Despite misgivings about my performance as a parent, I’m amazed by the talented human our dear daughter has become. She is fundamentally kind but more than that – I see her as someone who either innately, or through learned experience, knows to receive people as they are.  An openness about differences which I see her utilizing in every aspect of her life. She is, as my dad would say, ‘good people’.  Right-o.  Very little else matters, including my obsessive rewinds about my parenting performance and guest appearances from crochety, but wise, old Aunt Bea.

And so…parenting = farming?  Maybe so. The growing season is long and while the cloudy days may preoccupy my mind, it’s good to remember they’re mixed with sunny days of delight and love.  Today is one of those days.

-Vicki ❤

20 thoughts on “Aunt Bea’s Wit and Wisdom

  1. I love that line. Next time I face a tough parenting or life decision, I’ll remind myself that “parenting is hard, it’s not for drama queen.” I say it too in a matter of fact way. “Shut up Brian, make your decision and move on, there’s work to be done.” Ha, ha. I have a few relatives, not unlike Aunt Bea. I appreciate the reminder. A great way to start the weekend. Thank you.

    Liked by 1 person

  2. Oh boy do I appreciate this post – especially as I’m just in the early stages of planting and it’s hard to see what will grow. So you reminder that parenting is hard for all of us and to cut out the drama is both apt and comforting. Love Aunt Bea — and you for sharing that story!

    And just the fact that you still worry about your possible parenting missteps says a lot to me about the kind of parent you are. No wonder DD is amazing!!

    Liked by 1 person

  3. Love this, Vicki! Enjoyed the Aunt Bea story, and hearing how she had the chutzpah to say what she thought. And also, about your DD. Sounds like she’s a chip off the old block. 🤍

    Liked by 1 person

  4. I find it hard to go back to sleep when I have thoughts in the middle of the night that seem in my half awake state to be worthy of being noted as least so I can review them in the daylight. Aunt Bea struck a chord with you, we all appreciate honesty and strength. Your Aunt Bea was quite different from the most famous Aunt Bea – The Andy Griffith Show actor.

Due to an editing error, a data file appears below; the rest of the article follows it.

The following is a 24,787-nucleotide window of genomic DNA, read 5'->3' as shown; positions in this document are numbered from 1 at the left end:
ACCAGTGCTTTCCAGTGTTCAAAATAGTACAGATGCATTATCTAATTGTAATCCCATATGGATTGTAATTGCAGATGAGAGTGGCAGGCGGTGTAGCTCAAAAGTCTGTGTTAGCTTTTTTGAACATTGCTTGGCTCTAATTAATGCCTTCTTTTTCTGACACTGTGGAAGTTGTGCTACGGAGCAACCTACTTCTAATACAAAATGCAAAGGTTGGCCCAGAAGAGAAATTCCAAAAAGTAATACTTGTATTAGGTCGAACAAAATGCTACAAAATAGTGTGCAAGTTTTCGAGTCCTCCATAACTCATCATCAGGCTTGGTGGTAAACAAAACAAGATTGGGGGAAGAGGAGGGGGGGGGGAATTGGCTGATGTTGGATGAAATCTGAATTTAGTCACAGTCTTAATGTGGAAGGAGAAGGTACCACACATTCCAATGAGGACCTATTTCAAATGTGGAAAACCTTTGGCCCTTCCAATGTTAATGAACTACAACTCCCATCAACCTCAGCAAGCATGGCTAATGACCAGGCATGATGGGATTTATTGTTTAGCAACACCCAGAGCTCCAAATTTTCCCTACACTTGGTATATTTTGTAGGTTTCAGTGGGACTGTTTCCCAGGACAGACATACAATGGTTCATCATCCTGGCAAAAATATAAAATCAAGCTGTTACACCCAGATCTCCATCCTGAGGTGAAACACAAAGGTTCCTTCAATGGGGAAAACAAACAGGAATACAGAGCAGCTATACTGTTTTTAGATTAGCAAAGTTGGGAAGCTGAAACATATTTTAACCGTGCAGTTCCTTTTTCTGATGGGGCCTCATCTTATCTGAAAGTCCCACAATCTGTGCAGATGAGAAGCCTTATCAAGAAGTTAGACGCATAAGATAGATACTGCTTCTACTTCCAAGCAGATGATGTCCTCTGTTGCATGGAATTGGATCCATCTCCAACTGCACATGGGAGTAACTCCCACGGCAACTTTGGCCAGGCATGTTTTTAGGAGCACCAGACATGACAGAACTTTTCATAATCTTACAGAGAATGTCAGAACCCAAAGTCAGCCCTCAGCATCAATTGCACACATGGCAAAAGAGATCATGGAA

Liked by 2 people

    1. David! Thank you for your comment, generally, and for the fun Mayberry reference to the only other “Aunt Bea” I know of. Oh how I loved the Andy Griffith show. And you’re right – THAT Aunt Bea was quite a different personality compared to my Aunt Bea! 😉

      Liked by 1 person

    2. I, too, find middle-of-the-night thoughts to be hard to shake off… especially in the middle of the night. They are often different in the light of day.

      I once read that farming is a profession of hope. I wonder if that’s another similarity with parenting?

      Liked by 1 person

  5. This piece is 100% parenting relatable. When my kids were growing up I used to think parenting was more or less over when they became adults. That turned out not to be totally true. Now, with kids in their early 20’s, in addition to second guessing our parenting performance, we now sometimes find ourselves looking for tactful yet effective ways to advise/teach/help our adults without them feeling like less than adults.

    I also enjoyed the alliteration and subtle rhymes of this piece 🙂

    Liked by 1 person

    1. Thank you, Todd! I think we’re in the same parenting boat! You said what I couldn’t eek out in a straightforward way — that even when the ‘kids’ are in their 20’s (or older) we still want to help without making them feel less-than. Wowza…yes. Support without guiding TOO much. Big smiles to you! 😉😉😉

      Liked by 1 person